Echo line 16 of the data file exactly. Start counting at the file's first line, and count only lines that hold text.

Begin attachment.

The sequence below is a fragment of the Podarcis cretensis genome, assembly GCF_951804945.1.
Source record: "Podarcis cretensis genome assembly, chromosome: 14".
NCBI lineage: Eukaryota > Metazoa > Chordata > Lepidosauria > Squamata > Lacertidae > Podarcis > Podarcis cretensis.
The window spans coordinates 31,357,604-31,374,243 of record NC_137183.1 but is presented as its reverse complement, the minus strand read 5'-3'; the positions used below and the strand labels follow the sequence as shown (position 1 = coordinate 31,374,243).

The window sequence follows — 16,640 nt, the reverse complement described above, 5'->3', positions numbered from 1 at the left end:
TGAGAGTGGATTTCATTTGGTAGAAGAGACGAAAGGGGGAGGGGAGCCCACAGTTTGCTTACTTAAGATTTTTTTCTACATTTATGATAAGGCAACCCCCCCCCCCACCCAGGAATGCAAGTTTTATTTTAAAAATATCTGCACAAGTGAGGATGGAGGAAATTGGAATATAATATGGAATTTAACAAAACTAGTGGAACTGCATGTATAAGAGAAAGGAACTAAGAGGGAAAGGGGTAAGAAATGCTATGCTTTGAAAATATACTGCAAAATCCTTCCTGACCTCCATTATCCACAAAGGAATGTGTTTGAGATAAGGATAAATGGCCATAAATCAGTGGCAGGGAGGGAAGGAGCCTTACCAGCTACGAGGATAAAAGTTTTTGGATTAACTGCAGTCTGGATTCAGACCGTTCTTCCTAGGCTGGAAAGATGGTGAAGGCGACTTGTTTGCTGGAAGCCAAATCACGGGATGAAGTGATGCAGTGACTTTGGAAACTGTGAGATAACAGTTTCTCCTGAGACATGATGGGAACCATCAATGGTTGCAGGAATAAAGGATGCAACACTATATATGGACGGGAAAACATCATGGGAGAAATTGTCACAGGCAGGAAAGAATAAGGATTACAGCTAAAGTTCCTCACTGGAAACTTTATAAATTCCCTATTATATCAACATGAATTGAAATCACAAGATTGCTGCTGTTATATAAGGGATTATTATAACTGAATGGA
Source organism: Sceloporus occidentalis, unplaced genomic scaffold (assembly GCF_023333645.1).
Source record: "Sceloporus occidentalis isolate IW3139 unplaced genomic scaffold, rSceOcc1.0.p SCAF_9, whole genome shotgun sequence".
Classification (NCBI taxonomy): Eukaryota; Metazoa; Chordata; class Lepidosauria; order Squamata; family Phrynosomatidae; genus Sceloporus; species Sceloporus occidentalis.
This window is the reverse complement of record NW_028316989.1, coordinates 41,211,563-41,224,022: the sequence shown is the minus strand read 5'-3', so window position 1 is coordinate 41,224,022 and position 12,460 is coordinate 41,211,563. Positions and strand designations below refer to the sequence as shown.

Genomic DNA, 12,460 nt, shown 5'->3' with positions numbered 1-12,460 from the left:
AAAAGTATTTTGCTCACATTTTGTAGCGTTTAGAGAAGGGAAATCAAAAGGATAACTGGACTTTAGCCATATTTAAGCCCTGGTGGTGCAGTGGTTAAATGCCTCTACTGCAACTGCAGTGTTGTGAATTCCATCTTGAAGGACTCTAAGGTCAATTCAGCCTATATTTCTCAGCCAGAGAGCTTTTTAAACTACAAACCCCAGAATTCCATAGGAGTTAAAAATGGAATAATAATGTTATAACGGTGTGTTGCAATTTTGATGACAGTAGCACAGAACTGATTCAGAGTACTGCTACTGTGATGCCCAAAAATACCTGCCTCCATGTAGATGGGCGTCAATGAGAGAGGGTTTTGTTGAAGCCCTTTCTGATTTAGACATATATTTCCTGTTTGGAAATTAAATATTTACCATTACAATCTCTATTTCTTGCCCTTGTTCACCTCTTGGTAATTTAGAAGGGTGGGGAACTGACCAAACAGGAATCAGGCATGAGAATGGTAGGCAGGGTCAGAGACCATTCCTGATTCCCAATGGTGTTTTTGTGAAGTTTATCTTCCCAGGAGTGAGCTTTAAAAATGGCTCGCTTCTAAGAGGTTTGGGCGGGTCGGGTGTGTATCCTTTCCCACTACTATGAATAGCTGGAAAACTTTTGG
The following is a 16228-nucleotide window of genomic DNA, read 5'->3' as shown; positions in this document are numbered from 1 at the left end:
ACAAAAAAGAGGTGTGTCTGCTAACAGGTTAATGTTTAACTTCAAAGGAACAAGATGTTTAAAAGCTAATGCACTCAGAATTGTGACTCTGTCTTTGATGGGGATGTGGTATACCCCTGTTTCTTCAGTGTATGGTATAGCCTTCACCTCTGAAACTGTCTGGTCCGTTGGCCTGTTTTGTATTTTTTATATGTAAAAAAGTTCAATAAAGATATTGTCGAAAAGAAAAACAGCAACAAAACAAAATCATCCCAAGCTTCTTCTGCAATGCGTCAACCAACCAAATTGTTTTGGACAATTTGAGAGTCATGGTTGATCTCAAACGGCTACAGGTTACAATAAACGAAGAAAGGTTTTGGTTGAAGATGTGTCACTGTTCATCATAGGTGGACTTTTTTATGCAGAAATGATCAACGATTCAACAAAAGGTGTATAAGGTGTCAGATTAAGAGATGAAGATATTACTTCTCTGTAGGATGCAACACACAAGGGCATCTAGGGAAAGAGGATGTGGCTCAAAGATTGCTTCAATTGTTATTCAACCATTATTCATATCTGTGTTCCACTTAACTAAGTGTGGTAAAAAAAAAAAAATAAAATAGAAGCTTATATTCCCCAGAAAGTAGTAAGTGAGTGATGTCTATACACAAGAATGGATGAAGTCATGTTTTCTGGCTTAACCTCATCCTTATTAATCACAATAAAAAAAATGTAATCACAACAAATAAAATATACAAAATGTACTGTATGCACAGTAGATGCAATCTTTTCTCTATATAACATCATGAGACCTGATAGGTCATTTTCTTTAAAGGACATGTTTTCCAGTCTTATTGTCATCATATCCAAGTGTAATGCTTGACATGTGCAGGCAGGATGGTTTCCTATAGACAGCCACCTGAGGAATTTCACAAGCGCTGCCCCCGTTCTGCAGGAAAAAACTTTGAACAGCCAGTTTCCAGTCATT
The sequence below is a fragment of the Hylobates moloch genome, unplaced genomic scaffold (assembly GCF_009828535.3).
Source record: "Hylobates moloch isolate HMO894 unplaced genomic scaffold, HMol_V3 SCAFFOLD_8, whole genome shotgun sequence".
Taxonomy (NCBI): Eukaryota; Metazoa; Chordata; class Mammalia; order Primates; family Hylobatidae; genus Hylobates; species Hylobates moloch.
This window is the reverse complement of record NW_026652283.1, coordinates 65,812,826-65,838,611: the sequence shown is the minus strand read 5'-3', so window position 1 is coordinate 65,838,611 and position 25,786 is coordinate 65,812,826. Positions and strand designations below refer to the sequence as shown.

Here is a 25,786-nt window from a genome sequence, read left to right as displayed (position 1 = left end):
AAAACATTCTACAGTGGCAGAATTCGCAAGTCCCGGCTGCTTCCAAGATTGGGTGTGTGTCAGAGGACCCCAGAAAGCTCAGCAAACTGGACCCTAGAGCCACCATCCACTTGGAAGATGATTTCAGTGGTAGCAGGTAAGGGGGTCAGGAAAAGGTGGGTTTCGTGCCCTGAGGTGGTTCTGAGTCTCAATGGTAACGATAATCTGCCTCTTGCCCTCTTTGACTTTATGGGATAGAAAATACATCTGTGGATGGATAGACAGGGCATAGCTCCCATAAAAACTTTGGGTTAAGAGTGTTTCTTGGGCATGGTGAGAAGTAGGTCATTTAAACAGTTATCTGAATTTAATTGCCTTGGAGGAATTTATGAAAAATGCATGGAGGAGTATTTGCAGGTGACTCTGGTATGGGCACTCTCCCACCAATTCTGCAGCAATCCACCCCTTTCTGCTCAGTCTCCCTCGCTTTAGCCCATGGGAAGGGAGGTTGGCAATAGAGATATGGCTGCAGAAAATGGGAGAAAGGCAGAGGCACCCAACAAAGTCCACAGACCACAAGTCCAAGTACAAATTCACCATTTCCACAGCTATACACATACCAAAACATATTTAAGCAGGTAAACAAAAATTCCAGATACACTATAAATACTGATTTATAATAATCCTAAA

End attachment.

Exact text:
Source record: "Hylobates moloch isolate HMO894 unplaced genomic scaffold, HMol_V3 SCAFFOLD_8, whole genome shotgun sequence".